Skip to main content

CenITex Annual Report reveals modest first year achievements

by Staff Writers •
Subscriber preview

CentiTex, the Victorian Government-owned ICT infrastructure and services provider, has published its first Annual Report (2008-09) as a State Owned Enterprise. The report reveals a buzz of activity in terms of the building of structures and services.

CenITex, the Centre for IT Excellence, is an Information and Communications Technology (ICT) shared services agency set up to centralise ICT support to government departments and agencies.

As at 30 June 2009, CenITex was delivering common ICT infrastructure and desktop services across 6 of the 11 Victorian Government agencies. This covered some 13,765 desktops, implying a unit cost of $2,659/desktop (including the refresh of some 600 desktops.)

Total revenue from services provided to other Government agencies was $68.8 million, of which 53% ($36.6 million) was derived from "Workplace support" comprising desktop services, file and print services, email and diary services, personal productivity applications and internet access services.

Hosting services was the second largest source of CenITex’s revenue, totaling $13.3 million or 19.3%. These included application hosting, storage, back-up, restore and disaster recovery, network connectivity and security and administration utilities. Major activities included migration to CenITex of previous hosting provided by Unisys to the Departments of Premier and Cabinet, and Treasury and Finance. CenITex also highlights its "successful negotiation of significant cost savings of approximately $1.5 million on server, storage, network and firewall vendor support and maintenance contracts for 2009–10."

Other activities noted are the progressive implementation of CenITex’s "One service":

  • "Successfully implemented Lotus Notes mail and calendar, a whole of Victorian Government initiative on a shared hardware platform;
  • Implemented standardised Virtual Private Network across CenITex customer base for operational efficiency and greater functional capability to customer;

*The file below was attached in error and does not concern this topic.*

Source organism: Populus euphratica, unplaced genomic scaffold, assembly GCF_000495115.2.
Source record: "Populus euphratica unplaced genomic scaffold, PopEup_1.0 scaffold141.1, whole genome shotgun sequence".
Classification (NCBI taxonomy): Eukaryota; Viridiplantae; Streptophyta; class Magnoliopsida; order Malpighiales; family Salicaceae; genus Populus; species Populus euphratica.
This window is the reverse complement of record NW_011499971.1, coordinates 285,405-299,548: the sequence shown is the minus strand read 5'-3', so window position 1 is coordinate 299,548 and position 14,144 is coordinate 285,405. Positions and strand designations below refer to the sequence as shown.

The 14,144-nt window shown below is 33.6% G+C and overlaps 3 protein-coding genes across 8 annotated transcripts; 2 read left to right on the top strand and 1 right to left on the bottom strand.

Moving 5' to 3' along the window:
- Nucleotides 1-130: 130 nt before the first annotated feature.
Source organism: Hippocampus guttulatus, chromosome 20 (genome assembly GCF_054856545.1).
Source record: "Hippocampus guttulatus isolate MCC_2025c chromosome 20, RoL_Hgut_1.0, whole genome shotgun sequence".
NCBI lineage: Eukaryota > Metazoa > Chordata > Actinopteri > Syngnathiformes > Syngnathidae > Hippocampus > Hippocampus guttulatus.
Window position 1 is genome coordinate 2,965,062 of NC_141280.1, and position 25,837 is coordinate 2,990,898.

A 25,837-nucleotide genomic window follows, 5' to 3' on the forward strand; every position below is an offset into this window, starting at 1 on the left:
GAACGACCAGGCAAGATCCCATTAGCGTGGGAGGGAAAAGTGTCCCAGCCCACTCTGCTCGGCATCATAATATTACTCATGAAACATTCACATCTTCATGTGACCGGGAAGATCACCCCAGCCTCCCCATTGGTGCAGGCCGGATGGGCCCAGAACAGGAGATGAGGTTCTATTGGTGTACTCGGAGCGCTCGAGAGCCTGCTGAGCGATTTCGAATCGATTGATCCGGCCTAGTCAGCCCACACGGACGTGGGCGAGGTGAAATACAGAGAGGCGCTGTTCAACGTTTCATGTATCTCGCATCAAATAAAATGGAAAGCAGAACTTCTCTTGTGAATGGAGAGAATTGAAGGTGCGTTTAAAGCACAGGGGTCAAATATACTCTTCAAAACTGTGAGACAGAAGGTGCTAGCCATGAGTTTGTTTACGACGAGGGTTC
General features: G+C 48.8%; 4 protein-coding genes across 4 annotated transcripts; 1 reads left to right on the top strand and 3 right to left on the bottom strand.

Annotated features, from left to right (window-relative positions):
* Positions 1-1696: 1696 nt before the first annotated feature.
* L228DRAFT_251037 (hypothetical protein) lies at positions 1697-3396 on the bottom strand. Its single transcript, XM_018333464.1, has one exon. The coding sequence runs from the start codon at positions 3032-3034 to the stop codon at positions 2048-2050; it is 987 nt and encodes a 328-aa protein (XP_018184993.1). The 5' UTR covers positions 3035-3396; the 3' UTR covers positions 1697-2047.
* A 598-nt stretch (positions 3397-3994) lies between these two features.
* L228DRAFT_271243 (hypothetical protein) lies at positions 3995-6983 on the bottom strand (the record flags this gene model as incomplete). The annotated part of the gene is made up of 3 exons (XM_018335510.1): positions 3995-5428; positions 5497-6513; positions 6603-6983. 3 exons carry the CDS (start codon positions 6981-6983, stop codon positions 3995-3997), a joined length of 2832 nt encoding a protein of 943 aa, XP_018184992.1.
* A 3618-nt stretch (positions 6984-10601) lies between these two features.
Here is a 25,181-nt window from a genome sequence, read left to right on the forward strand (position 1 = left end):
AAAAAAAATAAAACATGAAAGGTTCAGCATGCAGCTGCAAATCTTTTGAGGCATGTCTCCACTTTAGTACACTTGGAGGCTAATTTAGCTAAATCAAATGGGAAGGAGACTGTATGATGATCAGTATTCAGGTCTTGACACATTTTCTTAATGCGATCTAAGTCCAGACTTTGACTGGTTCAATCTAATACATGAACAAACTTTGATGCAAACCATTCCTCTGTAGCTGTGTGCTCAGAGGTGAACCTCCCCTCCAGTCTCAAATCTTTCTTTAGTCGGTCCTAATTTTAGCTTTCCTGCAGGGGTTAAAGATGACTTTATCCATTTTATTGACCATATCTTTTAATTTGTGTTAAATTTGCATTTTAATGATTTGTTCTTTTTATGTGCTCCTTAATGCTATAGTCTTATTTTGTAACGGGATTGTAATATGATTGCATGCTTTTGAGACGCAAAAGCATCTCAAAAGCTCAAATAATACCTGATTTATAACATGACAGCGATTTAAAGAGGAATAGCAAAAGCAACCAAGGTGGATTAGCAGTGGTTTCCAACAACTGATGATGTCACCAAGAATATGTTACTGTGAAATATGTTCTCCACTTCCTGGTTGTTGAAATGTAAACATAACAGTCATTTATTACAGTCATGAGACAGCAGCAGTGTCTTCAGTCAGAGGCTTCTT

• Consolidated two legacy internal Domain Name System services that ran on Microsoft and UNIX platforms into a single Microsoft Solution across the enterprise;
  • Standardised service for business applications and databases provided across all six customer departments, with standard monthly reports for business application availability;
  • Built and rolled out a Symantec service for rapid deployment of a standard Windows software operating environment in a repeatable, consistent, centrally managed process;
  • Centralised regional-site data backups; and
  • Implemented a new electronic tender preparation and evaluation tool for the DTF), to be used by whole of Victorian Government as a centralised electronic service to the public, replacing a manual and distributed system.

And infrastructure improvements, comprising:

  • Oracle server platform refresh and application migration for performance and capacity enhancements to customers;
  • Major server hardware refresh project; new infrastructure delivered for 82 CenITex-managed servers, including those hosting main DTF finance systems; and
  • Completed remediation works at 38 Department of Industry regional sites; upgraded legacy computing environments for refined service and quality assurance.

CenITex’s CEO, Peter Blades, noted that at formation, contractors numbered some 169, representing 70 per cent of the workforce. By 30 June, contractor numbers had been reduced to 140, or 47 per cent of headcount.

Already a subscriber? Sign in here to keep reading

Want more content like this? Contact our team today for subscription options!

  • Stay up-to-date on hot topics in government
  • Navigate your business with executive level horizon outlooks
  • Get deep public sector ICT insights on our Market Watch series
Jurisdiction
  • VIC